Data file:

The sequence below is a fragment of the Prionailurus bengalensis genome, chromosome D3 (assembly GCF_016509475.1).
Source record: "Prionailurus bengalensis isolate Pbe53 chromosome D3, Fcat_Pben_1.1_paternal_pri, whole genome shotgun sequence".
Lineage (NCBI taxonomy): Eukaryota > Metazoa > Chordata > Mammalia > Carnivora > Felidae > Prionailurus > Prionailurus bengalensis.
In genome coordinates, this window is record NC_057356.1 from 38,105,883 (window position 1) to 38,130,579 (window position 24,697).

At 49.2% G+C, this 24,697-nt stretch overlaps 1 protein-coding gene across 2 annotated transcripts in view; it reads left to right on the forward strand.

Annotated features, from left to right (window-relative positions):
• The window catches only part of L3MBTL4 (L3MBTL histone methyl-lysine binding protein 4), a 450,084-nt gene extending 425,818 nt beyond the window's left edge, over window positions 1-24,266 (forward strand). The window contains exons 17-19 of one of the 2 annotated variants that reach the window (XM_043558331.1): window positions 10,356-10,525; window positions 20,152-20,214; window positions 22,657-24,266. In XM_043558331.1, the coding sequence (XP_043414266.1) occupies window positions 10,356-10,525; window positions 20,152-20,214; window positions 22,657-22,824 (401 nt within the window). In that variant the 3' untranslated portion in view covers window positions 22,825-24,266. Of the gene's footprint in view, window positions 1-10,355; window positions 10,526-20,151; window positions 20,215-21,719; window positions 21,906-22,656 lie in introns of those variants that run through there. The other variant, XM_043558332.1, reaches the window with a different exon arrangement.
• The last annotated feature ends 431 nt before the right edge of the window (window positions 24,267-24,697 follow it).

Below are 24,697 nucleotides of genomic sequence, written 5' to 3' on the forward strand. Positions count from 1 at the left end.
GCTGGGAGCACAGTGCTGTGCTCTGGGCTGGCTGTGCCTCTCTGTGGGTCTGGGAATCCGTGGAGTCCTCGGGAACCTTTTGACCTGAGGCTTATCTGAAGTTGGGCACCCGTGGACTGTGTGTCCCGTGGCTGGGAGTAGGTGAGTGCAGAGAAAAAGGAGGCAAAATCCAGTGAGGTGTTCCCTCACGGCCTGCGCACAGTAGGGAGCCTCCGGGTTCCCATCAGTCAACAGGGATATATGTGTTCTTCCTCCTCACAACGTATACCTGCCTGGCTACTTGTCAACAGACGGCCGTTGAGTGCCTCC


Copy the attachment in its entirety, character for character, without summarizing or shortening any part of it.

The sequence below is a fragment of the Prionailurus bengalensis genome, chromosome D3 (assembly GCF_016509475.1).
Source record: "Prionailurus bengalensis isolate Pbe53 chromosome D3, Fcat_Pben_1.1_paternal_pri, whole genome shotgun sequence".
Lineage (NCBI taxonomy): Eukaryota > Metazoa > Chordata > Mammalia > Carnivora > Felidae > Prionailurus > Prionailurus bengalensis.
In genome coordinates, this window is record NC_057356.1 from 38,105,883 (window position 1) to 38,130,579 (window position 24,697).

At 49.2% G+C, this 24,697-nt stretch overlaps 1 protein-coding gene across 2 annotated transcripts in view; it reads left to right on the forward strand.

Annotated features, from left to right (window-relative positions):
• The window catches only part of L3MBTL4 (L3MBTL histone methyl-lysine binding protein 4), a 450,084-nt gene extending 425,818 nt beyond the window's left edge, over window positions 1-24,266 (forward strand). The window contains exons 17-19 of one of the 2 annotated variants that reach the window (XM_043558331.1): window positions 10,356-10,525; window positions 20,152-20,214; window positions 22,657-24,266. In XM_043558331.1, the coding sequence (XP_043414266.1) occupies window positions 10,356-10,525; window positions 20,152-20,214; window positions 22,657-22,824 (401 nt within the window). In that variant the 3' untranslated portion in view covers window positions 22,825-24,266. Of the gene's footprint in view, window positions 1-10,355; window positions 10,526-20,151; window positions 20,215-21,719; window positions 21,906-22,656 lie in introns of those variants that run through there. The other variant, XM_043558332.1, reaches the window with a different exon arrangement.
• The last annotated feature ends 431 nt before the right edge of the window (window positions 24,267-24,697 follow it).

Below are 24,697 nucleotides of genomic sequence, written 5' to 3' on the forward strand. Positions count from 1 at the left end.
GCTGGGAGCACAGTGCTGTGCTCTGGGCTGGCTGTGCCTCTCTGTGGGTCTGGGAATCCGTGGAGTCCTCGGGAACCTTTTGACCTGAGGCTTATCTGAAGTTGGGCACCCGTGGACTGTGTGTCCCGTGGCTGGGAGTAGGTGAGTGCAGAGAAAAAGGAGGCAAAATCCAGTGAGGTGTTCCCTCACGGCCTGCGCACAGTAGGGAGCCTCCGGGTTCCCATCAGTCAACAGGGATATATGTGTTCTTCCTCCTCACAACGTATACCTGCCTGGCTACTTGTCAACAGACGGCCGTTGAGTGCCTCC